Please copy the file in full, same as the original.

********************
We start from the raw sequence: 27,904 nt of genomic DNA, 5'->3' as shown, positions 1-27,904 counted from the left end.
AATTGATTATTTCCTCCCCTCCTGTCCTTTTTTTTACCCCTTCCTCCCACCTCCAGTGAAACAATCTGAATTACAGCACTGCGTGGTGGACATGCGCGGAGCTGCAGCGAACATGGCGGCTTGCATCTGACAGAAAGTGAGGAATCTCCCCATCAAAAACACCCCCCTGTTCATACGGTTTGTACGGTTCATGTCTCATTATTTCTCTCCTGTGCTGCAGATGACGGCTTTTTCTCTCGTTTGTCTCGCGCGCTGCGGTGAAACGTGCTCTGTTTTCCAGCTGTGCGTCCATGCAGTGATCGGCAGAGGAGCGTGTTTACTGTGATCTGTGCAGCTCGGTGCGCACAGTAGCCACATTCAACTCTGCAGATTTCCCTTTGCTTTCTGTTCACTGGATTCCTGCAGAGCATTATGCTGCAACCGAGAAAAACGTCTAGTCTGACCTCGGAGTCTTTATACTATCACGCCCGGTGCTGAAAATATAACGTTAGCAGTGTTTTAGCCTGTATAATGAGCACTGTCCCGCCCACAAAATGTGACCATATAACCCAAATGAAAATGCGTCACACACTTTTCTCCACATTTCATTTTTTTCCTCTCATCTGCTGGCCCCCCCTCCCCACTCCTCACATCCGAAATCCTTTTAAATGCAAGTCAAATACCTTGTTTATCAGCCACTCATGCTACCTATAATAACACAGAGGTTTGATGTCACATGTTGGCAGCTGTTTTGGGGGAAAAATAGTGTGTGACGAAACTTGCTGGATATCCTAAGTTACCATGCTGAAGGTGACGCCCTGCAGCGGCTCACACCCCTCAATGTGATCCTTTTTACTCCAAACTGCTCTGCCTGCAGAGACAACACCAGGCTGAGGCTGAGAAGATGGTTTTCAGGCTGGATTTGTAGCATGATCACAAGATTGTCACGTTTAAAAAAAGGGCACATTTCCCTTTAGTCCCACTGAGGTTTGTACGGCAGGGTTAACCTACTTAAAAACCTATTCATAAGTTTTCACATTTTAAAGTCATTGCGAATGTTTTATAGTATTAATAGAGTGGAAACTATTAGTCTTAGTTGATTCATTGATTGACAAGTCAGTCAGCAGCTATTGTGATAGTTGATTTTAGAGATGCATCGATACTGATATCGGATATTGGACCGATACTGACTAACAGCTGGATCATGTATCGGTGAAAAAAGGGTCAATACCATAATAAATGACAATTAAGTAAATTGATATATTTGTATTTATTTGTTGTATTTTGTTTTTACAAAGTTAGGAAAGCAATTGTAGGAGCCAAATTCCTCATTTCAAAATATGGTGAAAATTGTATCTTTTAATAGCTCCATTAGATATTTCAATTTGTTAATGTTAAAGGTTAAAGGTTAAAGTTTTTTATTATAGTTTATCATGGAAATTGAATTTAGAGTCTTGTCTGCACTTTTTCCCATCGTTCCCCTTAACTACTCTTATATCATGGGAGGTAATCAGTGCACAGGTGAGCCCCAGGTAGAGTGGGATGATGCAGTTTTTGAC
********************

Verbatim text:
We start from the raw sequence: 27,904 nt of genomic DNA, 5'->3' as shown, positions 1-27,904 counted from the left end.
AATTGATTATTTCCTCCCCTCCTGTCCTTTTTTTTACCCCTTCCTCCCACCTCCAGTGAAACAATCTGAATTACAGCACTGCGTGGTGGACATGCGCGGAGCTGCAGCGAACATGGCGGCTTGCATCTGACAGAAAGTGAGGAATCTCCCCATCAAAAACACCCCCCTGTTCATACGGTTTGTACGGTTCATGTCTCATTATTTCTCTCCTGTGCTGCAGATGACGGCTTTTTCTCTCGTTTGTCTCGCGCGCTGCGGTGAAACGTGCTCTGTTTTCCAGCTGTGCGTCCATGCAGTGATCGGCAGAGGAGCGTGTTTACTGTGATCTGTGCAGCTCGGTGCGCACAGTAGCCACATTCAACTCTGCAGATTTCCCTTTGCTTTCTGTTCACTGGATTCCTGCAGAGCATTATGCTGCAACCGAGAAAAACGTCTAGTCTGACCTCGGAGTCTTTATACTATCACGCCCGGTGCTGAAAATATAACGTTAGCAGTGTTTTAGCCTGTATAATGAGCACTGTCCCGCCCACAAAATGTGACCATATAACCCAAATGAAAATGCGTCACACACTTTTCTCCACATTTCATTTTTTTCCTCTCATCTGCTGGCCCCCCCTCCCCACTCCTCACATCCGAAATCCTTTTAAATGCAAGTCAAATACCTTGTTTATCAGCCACTCATGCTACCTATAATAACACAGAGGTTTGATGTCACATGTTGGCAGCTGTTTTGGGGGAAAAATAGTGTGTGACGAAACTTGCTGGATATCCTAAGTTACCATGCTGAAGGTGACGCCCTGCAGCGGCTCACACCCCTCAATGTGATCCTTTTTACTCCAAACTGCTCTGCCTGCAGAGACAACACCAGGCTGAGGCTGAGAAGATGGTTTTCAGGCTGGATTTGTAGCATGATCACAAGATTGTCACGTTTAAAAAAAGGGCACATTTCCCTTTAGTCCCACTGAGGTTTGTACGGCAGGGTTAACCTACTTAAAAACCTATTCATAAGTTTTCACATTTTAAAGTCATTGCGAATGTTTTATAGTATTAATAGAGTGGAAACTATTAGTCTTAGTTGATTCATTGATTGACAAGTCAGTCAGCAGCTATTGTGATAGTTGATTTTAGAGATGCATCGATACTGATATCGGATATTGGACCGATACTGACTAACAGCTGGATCATGTATCGGTGAAAAAAGGGTCAATACCATAATAAATGACAATTAAGTAAATTGATATATTTGTATTTATTTGTTGTATTTTGTTTTTACAAAGTTAGGAAAGCAATTGTAGGAGCCAAATTCCTCATTTCAAAATATGGTGAAAATTGTATCTTTTAATAGCTCCATTAGATATTTCAATTTGTTAATGTTAAAGGTTAAAGGTTAAAGTTTTTTATTATAGTTTATCATGGAAATTGAATTTAGAGTCTTGTCTGCACTTTTTCCCATCGTTCCCCTTAACTACTCTTATATCATGGGAGGTAATCAGTGCACAGGTGAGCCCCAGGTAGAGTGGGATGATGCAGTTTTTGAC